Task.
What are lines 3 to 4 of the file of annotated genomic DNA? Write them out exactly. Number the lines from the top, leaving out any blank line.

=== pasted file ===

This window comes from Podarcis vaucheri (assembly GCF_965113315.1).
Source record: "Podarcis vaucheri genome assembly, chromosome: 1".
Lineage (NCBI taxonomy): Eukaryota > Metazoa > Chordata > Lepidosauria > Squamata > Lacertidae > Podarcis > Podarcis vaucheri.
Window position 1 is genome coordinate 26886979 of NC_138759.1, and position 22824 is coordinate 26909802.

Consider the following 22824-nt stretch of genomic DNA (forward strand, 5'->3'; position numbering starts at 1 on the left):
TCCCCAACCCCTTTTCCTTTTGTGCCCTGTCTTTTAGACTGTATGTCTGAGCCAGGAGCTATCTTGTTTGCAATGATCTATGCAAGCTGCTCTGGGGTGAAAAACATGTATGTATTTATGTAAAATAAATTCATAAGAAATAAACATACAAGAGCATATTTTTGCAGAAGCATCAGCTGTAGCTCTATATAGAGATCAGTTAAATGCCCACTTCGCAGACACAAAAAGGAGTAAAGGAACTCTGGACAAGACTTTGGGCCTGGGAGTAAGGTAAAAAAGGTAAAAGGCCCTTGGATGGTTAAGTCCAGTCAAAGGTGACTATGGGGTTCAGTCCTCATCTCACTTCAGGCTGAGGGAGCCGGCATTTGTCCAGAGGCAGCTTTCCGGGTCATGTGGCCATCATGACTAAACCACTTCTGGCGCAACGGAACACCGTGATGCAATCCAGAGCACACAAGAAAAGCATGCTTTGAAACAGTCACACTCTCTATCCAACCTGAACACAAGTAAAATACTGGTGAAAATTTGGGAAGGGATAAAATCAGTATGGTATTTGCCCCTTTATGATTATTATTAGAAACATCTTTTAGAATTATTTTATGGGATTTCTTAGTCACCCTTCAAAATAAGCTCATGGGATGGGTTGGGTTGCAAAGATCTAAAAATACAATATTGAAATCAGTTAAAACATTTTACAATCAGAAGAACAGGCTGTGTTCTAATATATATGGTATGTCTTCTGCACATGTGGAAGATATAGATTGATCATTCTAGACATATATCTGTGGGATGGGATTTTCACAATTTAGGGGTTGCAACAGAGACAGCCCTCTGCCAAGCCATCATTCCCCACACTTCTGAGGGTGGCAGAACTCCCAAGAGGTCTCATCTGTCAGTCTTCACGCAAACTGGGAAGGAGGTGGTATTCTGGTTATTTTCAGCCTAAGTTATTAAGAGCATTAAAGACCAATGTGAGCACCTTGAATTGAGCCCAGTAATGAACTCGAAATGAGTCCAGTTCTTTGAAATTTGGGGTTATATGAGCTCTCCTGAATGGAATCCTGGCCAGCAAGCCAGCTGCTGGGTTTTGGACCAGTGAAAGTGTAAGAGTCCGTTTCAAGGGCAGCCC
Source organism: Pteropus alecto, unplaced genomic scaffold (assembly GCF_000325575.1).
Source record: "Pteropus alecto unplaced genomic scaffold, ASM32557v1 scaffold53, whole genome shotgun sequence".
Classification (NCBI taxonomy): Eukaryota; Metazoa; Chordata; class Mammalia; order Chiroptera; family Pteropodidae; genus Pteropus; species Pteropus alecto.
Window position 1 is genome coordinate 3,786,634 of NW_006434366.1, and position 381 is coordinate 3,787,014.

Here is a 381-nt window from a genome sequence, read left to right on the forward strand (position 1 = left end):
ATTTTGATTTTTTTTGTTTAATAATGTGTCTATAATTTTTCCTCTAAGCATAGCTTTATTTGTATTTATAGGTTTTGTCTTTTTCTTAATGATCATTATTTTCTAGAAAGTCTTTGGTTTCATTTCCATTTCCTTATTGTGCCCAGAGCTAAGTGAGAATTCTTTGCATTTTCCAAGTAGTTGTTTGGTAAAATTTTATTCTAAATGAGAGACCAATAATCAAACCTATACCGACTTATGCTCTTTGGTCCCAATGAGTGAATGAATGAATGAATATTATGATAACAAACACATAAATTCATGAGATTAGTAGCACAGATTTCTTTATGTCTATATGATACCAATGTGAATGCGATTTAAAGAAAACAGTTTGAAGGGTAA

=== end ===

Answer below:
Lineage (NCBI taxonomy): Eukaryota > Metazoa > Chordata > Lepidosauria > Squamata > Lacertidae > Podarcis > Podarcis vaucheri.
Window position 1 is genome coordinate 26886979 of NC_138759.1, and position 22824 is coordinate 26909802.